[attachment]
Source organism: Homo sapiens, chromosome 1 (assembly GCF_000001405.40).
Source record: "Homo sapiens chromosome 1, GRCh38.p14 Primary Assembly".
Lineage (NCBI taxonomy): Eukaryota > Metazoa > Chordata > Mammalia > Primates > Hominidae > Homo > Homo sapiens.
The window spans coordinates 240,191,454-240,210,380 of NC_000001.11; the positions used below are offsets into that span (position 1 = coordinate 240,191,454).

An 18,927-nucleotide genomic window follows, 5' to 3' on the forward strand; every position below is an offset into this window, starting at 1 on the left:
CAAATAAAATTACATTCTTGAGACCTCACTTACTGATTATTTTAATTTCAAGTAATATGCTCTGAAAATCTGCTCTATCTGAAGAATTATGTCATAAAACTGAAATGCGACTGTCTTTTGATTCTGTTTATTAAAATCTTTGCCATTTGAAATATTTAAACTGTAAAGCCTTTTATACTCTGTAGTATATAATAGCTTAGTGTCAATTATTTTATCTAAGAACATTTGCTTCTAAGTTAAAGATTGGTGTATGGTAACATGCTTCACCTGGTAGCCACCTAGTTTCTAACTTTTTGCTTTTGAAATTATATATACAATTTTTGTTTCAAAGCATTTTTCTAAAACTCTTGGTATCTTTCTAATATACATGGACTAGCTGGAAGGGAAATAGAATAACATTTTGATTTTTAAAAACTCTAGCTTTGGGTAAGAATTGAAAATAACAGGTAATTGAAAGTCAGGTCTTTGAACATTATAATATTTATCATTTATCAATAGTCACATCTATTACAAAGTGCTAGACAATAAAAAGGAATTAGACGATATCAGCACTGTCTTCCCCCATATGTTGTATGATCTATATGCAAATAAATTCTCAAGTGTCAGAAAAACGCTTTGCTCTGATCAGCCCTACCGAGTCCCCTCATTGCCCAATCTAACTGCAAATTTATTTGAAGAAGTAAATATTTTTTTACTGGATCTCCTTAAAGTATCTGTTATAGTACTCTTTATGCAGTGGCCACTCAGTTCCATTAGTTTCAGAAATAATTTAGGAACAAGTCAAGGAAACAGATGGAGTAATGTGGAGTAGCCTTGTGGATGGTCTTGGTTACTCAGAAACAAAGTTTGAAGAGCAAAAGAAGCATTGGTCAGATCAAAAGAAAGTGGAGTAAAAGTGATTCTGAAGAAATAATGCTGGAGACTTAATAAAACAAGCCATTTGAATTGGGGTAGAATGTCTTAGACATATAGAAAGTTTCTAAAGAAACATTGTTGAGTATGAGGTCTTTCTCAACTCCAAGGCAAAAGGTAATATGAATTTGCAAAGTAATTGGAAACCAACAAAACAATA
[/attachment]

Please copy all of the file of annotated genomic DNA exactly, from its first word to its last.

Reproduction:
Source organism: Homo sapiens, chromosome 1 (assembly GCF_000001405.40).
Source record: "Homo sapiens chromosome 1, GRCh38.p14 Primary Assembly".
Lineage (NCBI taxonomy): Eukaryota > Metazoa > Chordata > Mammalia > Primates > Hominidae > Homo > Homo sapiens.
The window spans coordinates 240,191,454-240,210,380 of NC_000001.11; the positions used below are offsets into that span (position 1 = coordinate 240,191,454).

An 18,927-nucleotide genomic window follows, 5' to 3' on the forward strand; every position below is an offset into this window, starting at 1 on the left:
CAAATAAAATTACATTCTTGAGACCTCACTTACTGATTATTTTAATTTCAAGTAATATGCTCTGAAAATCTGCTCTATCTGAAGAATTATGTCATAAAACTGAAATGCGACTGTCTTTTGATTCTGTTTATTAAAATCTTTGCCATTTGAAATATTTAAACTGTAAAGCCTTTTATACTCTGTAGTATATAATAGCTTAGTGTCAATTATTTTATCTAAGAACATTTGCTTCTAAGTTAAAGATTGGTGTATGGTAACATGCTTCACCTGGTAGCCACCTAGTTTCTAACTTTTTGCTTTTGAAATTATATATACAATTTTTGTTTCAAAGCATTTTTCTAAAACTCTTGGTATCTTTCTAATATACATGGACTAGCTGGAAGGGAAATAGAATAACATTTTGATTTTTAAAAACTCTAGCTTTGGGTAAGAATTGAAAATAACAGGTAATTGAAAGTCAGGTCTTTGAACATTATAATATTTATCATTTATCAATAGTCACATCTATTACAAAGTGCTAGACAATAAAAAGGAATTAGACGATATCAGCACTGTCTTCCCCCATATGTTGTATGATCTATATGCAAATAAATTCTCAAGTGTCAGAAAAACGCTTTGCTCTGATCAGCCCTACCGAGTCCCCTCATTGCCCAATCTAACTGCAAATTTATTTGAAGAAGTAAATATTTTTTTACTGGATCTCCTTAAAGTATCTGTTATAGTACTCTTTATGCAGTGGCCACTCAGTTCCATTAGTTTCAGAAATAATTTAGGAACAAGTCAAGGAAACAGATGGAGTAATGTGGAGTAGCCTTGTGGATGGTCTTGGTTACTCAGAAACAAAGTTTGAAGAGCAAAAGAAGCATTGGTCAGATCAAAAGAAAGTGGAGTAAAAGTGATTCTGAAGAAATAATGCTGGAGACTTAATAAAACAAGCCATTTGAATTGGGGTAGAATGTCTTAGACATATAGAAAGTTTCTAAAGAAACATTGTTGAGTATGAGGTCTTTCTCAACTCCAAGGCAAAAGGTAATATGAATTTGCAAAGTAATTGGAAACCAACAAAACAATA